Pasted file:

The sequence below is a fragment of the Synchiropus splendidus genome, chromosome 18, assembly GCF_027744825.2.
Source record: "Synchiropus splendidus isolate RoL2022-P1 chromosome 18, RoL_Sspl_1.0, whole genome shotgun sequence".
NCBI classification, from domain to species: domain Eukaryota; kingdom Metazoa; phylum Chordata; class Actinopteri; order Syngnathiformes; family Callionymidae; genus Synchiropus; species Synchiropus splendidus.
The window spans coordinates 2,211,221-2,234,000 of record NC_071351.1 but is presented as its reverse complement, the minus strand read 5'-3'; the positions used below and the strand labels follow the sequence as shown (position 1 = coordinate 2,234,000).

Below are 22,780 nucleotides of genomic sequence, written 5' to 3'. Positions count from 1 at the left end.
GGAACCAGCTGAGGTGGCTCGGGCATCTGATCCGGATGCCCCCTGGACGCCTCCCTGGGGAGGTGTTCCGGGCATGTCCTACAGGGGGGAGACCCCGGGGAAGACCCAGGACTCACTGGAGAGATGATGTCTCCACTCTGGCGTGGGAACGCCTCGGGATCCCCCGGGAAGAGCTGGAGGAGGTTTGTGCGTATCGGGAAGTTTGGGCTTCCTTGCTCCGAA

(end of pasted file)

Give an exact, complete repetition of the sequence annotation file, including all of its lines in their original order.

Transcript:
The sequence below is a fragment of the Synchiropus splendidus genome, chromosome 18, assembly GCF_027744825.2.
Source record: "Synchiropus splendidus isolate RoL2022-P1 chromosome 18, RoL_Sspl_1.0, whole genome shotgun sequence".
NCBI classification, from domain to species: domain Eukaryota; kingdom Metazoa; phylum Chordata; class Actinopteri; order Syngnathiformes; family Callionymidae; genus Synchiropus; species Synchiropus splendidus.
The window spans coordinates 2,211,221-2,234,000 of record NC_071351.1 but is presented as its reverse complement, the minus strand read 5'-3'; the positions used below and the strand labels follow the sequence as shown (position 1 = coordinate 2,234,000).

Below are 22,780 nucleotides of genomic sequence, written 5' to 3'. Positions count from 1 at the left end.
GGAACCAGCTGAGGTGGCTCGGGCATCTGATCCGGATGCCCCCTGGACGCCTCCCTGGGGAGGTGTTCCGGGCATGTCCTACAGGGGGGAGACCCCGGGGAAGACCCAGGACTCACTGGAGAGATGATGTCTCCACTCTGGCGTGGGAACGCCTCGGGATCCCCCGGGAAGAGCTGGAGGAGGTTTGTGCGTATCGGGAAGTTTGGGCTTCCTTGCTCCGAA